Pete McBride ’93: ‘The Grand Canyon Respects Nobody’

News subtitle

National Geographic photographer Pete McBride ’93 makes a 750-mile trek across the park.

View of Grand Canyon
(Photo by Pete McBride ’93, courtesy of Dartmouth Alumni Magazine) 

Read the full story by James Napoli, published by Dartmouth Alumni Magazine.

How hard could it be?” Pete McBride asked himself before starting a 750-mile traverse across Grand Canyon National Park.

The Colorado-based photojournalist had already visited more than 75 countries on assignment, documenting expeditions from Antarctica to Everest. The 2015 canyon hike seemed a mere jaunt in his own backyard. But, as hiking partner and author Kevin Fedarko reminded him, more humans have walked on the moon than thru-hiked the canyon in a single trip.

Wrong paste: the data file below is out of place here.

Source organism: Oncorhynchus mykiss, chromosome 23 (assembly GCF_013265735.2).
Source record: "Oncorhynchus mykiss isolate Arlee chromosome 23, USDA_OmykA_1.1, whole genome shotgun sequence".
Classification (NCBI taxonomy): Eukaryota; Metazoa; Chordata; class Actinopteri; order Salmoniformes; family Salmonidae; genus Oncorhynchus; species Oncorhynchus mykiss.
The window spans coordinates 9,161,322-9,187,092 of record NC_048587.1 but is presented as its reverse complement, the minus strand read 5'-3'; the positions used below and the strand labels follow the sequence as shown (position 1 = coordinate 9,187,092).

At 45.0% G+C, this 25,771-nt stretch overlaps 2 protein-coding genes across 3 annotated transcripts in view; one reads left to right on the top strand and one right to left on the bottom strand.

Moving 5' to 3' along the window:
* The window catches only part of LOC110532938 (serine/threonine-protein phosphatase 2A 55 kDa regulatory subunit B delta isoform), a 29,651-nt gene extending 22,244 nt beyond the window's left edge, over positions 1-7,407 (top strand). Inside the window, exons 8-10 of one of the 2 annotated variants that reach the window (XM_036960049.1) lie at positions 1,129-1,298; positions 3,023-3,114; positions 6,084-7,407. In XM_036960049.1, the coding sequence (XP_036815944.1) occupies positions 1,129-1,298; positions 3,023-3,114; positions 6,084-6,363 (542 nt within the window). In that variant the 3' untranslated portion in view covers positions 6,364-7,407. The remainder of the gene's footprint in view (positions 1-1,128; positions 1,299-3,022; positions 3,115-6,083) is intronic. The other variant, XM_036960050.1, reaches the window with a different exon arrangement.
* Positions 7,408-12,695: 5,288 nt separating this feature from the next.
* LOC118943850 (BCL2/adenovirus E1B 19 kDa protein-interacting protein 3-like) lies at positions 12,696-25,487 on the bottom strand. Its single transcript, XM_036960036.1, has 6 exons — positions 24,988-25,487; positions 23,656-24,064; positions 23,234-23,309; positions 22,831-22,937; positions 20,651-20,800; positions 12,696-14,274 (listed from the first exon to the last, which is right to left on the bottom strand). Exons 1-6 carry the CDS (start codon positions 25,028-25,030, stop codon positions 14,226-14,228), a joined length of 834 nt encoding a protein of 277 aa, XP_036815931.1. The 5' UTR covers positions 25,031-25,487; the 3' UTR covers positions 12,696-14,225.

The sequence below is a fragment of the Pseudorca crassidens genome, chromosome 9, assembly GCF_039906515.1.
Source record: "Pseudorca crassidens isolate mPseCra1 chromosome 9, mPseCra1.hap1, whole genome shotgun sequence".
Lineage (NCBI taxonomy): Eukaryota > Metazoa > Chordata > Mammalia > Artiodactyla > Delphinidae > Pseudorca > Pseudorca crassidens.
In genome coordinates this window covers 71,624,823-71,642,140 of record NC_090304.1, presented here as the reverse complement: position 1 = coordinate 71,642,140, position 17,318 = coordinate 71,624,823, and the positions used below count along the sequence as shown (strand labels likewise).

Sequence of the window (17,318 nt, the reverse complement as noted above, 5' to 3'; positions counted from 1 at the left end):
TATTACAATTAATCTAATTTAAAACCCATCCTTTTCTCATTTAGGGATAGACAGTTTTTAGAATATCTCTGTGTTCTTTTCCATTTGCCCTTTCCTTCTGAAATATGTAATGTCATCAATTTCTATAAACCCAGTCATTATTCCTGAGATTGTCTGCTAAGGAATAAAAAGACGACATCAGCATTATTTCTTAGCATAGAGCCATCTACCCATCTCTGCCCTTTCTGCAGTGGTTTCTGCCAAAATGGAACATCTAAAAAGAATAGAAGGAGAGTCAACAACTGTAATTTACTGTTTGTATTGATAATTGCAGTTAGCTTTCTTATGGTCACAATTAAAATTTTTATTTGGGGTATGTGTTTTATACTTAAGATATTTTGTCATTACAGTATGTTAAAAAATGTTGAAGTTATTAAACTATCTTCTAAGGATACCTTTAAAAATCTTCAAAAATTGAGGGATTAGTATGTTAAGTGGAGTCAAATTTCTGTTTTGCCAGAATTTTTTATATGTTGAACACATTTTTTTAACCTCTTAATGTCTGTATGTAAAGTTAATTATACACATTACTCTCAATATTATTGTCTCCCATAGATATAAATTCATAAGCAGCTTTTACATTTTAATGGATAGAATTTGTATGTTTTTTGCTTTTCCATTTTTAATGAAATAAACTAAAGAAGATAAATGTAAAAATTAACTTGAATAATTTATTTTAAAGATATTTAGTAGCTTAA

McBride was soon punished for his hubris. By day five, only 60 miles in, he was nearly dead. “I quickly descended into the dark abyss of hyponatremia—low body sodium. My fingers, legs, and jaw cramped. You could see cramps rolling through my stomach like a mouse running beneath my skin,” he recalls. After drinking a bag of soy sauce to keep from losing consciousness, McBride, blistered and crestfallen, bailed on the trip. “I called my editor at National Geographic and told her I was done,” he says. “The canyon respects nobody.”

With the encouragement of friends, McBride and Fedarko returned and completed their journey in eight separate hikes during the course of a year. The results of the trek—a book, The Grand Canyon: Between River and Rim, and a documentary film, Into The Canyon—aim to raise awareness of threats facing the park, which is celebrating its centennial this year.

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